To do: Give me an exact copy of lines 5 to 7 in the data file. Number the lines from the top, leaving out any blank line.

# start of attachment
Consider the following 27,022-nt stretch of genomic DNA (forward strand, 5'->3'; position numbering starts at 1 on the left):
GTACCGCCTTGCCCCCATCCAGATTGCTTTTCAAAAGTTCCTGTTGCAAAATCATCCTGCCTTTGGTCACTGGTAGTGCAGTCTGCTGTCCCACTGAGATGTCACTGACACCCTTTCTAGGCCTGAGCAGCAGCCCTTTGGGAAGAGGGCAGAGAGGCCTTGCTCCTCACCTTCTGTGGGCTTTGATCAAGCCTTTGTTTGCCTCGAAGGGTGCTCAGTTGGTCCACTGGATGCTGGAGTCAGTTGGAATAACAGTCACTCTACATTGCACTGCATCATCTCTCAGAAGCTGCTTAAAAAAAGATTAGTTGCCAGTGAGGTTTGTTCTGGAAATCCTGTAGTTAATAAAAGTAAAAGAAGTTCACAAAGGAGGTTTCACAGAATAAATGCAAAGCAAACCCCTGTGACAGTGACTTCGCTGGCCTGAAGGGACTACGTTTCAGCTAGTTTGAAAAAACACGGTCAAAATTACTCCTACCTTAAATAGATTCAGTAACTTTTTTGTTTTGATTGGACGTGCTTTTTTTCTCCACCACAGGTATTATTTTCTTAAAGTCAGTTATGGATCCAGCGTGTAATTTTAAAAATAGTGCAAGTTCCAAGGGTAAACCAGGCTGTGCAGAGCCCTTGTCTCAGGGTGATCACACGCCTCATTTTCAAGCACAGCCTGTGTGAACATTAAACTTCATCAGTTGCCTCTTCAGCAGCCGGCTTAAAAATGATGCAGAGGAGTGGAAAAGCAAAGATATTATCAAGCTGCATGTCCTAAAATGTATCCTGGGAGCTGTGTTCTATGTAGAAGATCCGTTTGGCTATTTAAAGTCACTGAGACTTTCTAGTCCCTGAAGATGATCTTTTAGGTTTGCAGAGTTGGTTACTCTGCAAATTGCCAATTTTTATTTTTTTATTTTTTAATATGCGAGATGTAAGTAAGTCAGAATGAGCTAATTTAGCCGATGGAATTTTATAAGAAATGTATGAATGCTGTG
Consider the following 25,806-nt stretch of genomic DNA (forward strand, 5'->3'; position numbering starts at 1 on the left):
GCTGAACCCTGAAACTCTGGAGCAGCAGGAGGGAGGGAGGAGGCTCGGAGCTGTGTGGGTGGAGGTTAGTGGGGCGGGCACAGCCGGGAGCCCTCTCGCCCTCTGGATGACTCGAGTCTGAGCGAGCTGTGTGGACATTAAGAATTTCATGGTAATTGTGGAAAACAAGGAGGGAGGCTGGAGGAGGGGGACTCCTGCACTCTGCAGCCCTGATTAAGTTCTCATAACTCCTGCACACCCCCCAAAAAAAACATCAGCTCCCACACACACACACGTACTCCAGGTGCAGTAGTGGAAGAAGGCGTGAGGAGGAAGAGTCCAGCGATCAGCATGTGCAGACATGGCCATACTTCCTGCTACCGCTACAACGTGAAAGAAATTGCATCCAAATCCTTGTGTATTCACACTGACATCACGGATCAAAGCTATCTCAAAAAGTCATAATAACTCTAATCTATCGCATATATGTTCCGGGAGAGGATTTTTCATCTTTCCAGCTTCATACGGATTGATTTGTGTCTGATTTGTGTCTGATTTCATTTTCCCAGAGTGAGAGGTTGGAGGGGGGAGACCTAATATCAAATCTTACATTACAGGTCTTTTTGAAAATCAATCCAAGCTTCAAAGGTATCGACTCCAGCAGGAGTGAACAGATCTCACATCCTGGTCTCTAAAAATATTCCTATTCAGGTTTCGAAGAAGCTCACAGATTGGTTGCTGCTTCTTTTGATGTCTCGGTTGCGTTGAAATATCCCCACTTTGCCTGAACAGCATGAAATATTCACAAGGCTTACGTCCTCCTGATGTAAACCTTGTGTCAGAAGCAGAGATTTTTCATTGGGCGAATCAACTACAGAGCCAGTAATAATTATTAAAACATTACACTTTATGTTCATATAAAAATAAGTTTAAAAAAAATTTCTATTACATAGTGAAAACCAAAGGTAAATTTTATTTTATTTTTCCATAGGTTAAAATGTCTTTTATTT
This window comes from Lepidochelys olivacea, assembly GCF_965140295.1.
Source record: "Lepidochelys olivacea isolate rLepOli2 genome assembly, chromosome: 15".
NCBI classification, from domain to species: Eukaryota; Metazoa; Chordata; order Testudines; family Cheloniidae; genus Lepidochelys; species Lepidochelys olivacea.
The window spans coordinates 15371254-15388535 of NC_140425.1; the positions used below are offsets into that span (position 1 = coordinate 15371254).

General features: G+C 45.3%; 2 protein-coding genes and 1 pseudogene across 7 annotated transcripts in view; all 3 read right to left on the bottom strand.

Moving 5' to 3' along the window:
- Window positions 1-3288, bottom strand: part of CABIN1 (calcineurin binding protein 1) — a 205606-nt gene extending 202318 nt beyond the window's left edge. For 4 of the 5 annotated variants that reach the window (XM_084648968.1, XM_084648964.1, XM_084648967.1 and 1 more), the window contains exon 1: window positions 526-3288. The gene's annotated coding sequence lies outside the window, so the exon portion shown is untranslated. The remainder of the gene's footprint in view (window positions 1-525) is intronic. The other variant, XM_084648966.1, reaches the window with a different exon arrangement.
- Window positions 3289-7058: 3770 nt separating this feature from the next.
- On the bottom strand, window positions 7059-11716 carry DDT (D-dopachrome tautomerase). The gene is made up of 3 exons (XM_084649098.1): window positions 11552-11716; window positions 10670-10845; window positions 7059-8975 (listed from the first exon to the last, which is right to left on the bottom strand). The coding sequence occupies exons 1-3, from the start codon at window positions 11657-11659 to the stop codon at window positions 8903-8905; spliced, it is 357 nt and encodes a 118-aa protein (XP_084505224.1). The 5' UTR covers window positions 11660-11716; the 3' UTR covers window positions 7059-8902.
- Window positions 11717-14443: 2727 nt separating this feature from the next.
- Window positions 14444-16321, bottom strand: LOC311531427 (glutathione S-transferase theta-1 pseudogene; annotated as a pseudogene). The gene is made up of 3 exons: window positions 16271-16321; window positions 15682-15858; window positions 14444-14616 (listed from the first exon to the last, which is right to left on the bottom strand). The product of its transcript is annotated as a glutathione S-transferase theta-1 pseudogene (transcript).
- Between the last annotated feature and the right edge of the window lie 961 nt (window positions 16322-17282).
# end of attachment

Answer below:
This window comes from Lepidochelys olivacea, assembly GCF_965140295.1.
Source record: "Lepidochelys olivacea isolate rLepOli2 genome assembly, chromosome: 15".
NCBI classification, from domain to species: Eukaryota; Metazoa; Chordata; order Testudines; family Cheloniidae; genus Lepidochelys; species Lepidochelys olivacea.